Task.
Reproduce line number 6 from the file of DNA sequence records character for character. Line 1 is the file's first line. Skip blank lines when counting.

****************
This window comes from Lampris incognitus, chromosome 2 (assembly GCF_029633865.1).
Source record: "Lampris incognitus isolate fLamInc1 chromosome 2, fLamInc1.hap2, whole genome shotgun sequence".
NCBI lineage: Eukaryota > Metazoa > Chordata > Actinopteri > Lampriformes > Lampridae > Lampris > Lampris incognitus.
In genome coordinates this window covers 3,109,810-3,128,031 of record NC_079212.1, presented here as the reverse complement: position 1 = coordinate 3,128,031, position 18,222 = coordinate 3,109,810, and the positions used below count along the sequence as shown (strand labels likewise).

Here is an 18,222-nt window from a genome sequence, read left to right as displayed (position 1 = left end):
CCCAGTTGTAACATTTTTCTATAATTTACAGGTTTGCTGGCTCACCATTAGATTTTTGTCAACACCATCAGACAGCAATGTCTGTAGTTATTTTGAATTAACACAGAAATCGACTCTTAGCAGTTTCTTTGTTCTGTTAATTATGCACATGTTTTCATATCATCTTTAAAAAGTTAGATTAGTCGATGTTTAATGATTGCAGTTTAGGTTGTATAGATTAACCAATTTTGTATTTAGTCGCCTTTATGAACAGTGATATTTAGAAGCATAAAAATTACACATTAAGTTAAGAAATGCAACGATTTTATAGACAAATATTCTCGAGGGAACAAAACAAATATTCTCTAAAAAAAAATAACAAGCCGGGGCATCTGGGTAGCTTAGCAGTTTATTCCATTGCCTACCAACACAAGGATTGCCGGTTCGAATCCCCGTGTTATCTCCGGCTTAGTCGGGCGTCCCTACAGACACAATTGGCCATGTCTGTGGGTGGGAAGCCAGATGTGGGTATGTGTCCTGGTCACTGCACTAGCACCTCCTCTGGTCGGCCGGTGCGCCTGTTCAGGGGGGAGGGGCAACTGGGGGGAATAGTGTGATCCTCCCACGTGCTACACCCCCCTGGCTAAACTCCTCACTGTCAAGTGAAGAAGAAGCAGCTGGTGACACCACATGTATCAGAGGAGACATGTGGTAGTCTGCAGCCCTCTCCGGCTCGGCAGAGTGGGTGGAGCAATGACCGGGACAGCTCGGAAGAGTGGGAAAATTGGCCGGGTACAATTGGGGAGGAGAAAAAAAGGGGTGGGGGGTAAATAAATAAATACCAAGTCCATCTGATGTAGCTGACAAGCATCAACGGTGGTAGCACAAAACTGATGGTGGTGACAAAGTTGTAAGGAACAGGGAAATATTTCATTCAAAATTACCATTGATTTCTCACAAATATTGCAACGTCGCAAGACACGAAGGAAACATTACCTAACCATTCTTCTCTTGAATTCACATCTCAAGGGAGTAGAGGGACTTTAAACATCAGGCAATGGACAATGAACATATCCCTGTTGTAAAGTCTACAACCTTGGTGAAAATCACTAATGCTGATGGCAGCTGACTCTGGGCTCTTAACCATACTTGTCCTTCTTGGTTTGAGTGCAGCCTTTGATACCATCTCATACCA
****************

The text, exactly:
CCCAGTTGTAACATTTTTCTATAATTTACAGGTTTGCTGGCTCACCATTAGATTTTTGTCAACACCATCAGACAGCAATGTCTGTAGTTATTTTGAATTAACACAGAAATCGACTCTTAGCAGTTTCTTTGTTCTGTTAATTATGCACATGTTTTCATATCATCTTTAAAAAGTTAGATTAGTCGATGTTTAATGATTGCAGTTTAGGTTGTATAGATTAACCAATTTTGTATTTAGTCGCCTTTATGAACAGTGATATTTAGAAGCATAAAAATTACACATTAAGTTAAGAAATGCAACGATTTTATAGACAAATATTCTCGAGGGAACAAAACAAATATTCTCTAAAAAAAAATAACAAGCCGGGGCATCTGGGTAGCTTAGCAGTTTATTCCATTGCCTACCAACACAAGGATTGCCGGTTCGAATCCCCGTGTTATCTCCGGCTTAGTCGGGCGTCCCTACAGACACAATTGGCCATGTCTGTGGGTGGGAAGCCAGATGTGGGTATGTGTCCTGGTCACTGCACTAGCACCTCCTCTGGTCGGCCGGTGCGCCTGTTCAGGGGGGAGGGGCAACTGGGGGGAATAGTGTGATCCTCCCACGTGCTACACCCCCCTGGCTAAACTCCTCACTGTCAAGTGAAGAAGAAGCAGCTGGTGACACCACATGTATCAGAGGAGACATGTGGTAGTCTGCAGCCCTCTCCGGCTCGGCAGAGTGGGTGGAGCAATGACCGGGACAGCTCGGAAGAGTGGGAAAATTGGCCGGGTACAATTGGGGAGGAGAAAAAAAGGGGTGGGGGGTAAATAAATAAATACCAAGTCCATCTGATGTAGCTGACAAGCATCAACGGTGGTAGCACAAAACTGATGGTGGTGACAAAGTTGTAAGGAACAGGGAAATATTTCATTCAAAATTACCATTGATTTCTCACAAATATTGCAACGTCGCAAGACACGAAGGAAACATTACCTAACCATTCTTCTCTTGAATTCACATCTCAAGGGAGTAGAGGGACTTTAAACATCAGGCAATGGACAATGAACATATCCCTGTTGTAAAGTCTACAACCTTGGTGAAAATCACTAATGCTGATGGCAGCTGACTCTGGGCTCTTAACCATACTTGTCCTTCTTGGTTTGAGTGCAGCCTTTGATACCATCTCATACCA